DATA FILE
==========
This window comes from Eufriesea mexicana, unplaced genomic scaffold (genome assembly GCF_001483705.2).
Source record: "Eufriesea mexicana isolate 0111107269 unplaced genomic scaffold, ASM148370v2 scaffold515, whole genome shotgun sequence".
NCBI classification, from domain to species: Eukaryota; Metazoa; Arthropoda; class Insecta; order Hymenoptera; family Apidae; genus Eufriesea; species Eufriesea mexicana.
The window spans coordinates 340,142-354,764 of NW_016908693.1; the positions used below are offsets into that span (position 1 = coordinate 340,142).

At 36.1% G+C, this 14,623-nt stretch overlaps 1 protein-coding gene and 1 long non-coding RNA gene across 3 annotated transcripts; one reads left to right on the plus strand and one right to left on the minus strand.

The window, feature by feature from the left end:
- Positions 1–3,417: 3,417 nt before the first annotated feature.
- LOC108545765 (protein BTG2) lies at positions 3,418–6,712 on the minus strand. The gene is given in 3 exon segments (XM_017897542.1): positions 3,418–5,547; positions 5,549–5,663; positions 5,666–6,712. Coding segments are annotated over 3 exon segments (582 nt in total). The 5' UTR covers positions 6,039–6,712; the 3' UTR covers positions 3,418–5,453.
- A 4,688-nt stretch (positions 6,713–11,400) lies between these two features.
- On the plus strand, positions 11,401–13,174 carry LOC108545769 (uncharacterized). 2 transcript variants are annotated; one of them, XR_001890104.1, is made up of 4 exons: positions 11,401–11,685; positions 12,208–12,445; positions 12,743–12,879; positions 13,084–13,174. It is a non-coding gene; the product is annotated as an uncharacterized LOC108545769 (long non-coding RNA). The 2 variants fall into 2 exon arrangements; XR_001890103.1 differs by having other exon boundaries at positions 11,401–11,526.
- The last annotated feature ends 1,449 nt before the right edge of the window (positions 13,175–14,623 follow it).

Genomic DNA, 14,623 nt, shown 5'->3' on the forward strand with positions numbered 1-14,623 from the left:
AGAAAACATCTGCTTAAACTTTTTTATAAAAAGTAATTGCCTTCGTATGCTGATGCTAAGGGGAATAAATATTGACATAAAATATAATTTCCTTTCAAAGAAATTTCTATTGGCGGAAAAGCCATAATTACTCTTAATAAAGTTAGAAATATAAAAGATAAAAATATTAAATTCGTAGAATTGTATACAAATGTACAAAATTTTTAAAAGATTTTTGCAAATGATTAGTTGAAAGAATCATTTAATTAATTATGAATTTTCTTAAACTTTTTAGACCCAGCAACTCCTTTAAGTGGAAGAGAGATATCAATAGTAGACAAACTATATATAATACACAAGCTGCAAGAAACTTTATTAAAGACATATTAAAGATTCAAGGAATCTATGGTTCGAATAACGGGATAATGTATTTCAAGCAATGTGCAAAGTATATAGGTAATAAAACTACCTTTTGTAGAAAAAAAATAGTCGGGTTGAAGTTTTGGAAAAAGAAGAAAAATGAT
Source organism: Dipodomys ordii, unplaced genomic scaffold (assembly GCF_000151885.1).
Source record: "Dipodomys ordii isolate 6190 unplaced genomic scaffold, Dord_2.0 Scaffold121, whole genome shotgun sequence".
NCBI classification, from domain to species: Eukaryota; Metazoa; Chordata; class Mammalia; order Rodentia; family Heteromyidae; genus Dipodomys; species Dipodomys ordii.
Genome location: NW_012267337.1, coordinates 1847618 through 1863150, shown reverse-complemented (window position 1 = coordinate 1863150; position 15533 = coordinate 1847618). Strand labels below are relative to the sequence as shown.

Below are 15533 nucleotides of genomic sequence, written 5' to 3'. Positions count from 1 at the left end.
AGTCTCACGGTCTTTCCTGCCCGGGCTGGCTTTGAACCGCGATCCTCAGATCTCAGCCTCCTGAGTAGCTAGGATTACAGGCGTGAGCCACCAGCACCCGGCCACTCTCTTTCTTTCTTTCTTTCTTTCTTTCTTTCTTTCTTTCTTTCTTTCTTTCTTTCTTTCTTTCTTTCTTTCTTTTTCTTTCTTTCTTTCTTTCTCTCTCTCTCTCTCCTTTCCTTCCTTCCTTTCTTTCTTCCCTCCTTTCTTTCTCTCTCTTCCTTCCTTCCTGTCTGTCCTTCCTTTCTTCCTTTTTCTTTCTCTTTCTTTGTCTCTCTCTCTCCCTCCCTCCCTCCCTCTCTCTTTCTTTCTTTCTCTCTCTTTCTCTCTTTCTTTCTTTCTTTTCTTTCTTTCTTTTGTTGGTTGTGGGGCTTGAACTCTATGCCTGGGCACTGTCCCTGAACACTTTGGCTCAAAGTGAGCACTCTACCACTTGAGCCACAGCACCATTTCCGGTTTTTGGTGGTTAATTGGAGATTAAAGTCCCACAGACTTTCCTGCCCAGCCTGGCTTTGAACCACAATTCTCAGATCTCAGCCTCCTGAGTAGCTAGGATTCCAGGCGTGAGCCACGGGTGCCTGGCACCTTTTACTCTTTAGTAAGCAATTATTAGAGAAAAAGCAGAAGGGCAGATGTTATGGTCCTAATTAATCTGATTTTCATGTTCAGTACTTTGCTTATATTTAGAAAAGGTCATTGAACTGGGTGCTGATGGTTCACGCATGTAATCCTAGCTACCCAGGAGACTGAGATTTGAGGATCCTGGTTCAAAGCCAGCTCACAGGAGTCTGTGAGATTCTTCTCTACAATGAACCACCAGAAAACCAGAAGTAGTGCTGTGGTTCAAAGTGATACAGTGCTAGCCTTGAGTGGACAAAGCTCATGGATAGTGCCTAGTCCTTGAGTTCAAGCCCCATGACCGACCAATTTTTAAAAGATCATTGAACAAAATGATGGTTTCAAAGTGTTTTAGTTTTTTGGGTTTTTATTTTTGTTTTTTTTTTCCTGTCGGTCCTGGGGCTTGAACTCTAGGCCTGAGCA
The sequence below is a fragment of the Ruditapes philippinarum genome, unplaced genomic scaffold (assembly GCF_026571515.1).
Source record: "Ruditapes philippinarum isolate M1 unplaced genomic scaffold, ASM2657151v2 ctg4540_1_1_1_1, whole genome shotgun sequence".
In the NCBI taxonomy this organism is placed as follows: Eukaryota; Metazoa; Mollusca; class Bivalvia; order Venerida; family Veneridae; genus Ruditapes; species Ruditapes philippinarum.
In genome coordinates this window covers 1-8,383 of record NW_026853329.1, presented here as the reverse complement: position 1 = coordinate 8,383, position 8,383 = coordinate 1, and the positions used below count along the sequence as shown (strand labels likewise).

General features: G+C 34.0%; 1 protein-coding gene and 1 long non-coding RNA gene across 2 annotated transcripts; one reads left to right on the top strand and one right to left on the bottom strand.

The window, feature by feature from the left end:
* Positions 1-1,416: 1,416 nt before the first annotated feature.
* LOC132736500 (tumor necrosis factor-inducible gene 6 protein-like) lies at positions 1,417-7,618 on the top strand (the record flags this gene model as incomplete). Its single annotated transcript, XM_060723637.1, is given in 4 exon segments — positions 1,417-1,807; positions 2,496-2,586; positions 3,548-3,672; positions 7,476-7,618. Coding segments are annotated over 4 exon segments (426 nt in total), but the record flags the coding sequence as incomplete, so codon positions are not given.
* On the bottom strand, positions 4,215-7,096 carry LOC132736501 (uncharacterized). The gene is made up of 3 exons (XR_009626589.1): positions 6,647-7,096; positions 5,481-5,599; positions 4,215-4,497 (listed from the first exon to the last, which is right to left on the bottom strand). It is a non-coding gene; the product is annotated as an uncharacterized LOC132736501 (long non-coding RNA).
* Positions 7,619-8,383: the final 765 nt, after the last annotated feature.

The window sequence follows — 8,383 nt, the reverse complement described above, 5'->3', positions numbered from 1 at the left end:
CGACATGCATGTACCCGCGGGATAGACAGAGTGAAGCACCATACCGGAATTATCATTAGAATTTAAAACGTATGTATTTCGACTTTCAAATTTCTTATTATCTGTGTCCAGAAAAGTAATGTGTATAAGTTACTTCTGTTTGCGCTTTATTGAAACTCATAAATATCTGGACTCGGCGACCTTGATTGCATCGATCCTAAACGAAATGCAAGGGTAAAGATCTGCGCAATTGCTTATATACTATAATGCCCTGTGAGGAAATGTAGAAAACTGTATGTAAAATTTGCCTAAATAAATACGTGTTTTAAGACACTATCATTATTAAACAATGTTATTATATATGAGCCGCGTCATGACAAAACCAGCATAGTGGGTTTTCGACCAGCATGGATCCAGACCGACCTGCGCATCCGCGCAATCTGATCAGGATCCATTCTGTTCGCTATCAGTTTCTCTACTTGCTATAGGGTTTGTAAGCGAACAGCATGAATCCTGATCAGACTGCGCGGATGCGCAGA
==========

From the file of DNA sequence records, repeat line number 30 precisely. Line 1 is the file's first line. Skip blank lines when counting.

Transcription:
The window sequence follows — 8,383 nt, the reverse complement described above, 5'->3', positions numbered from 1 at the left end: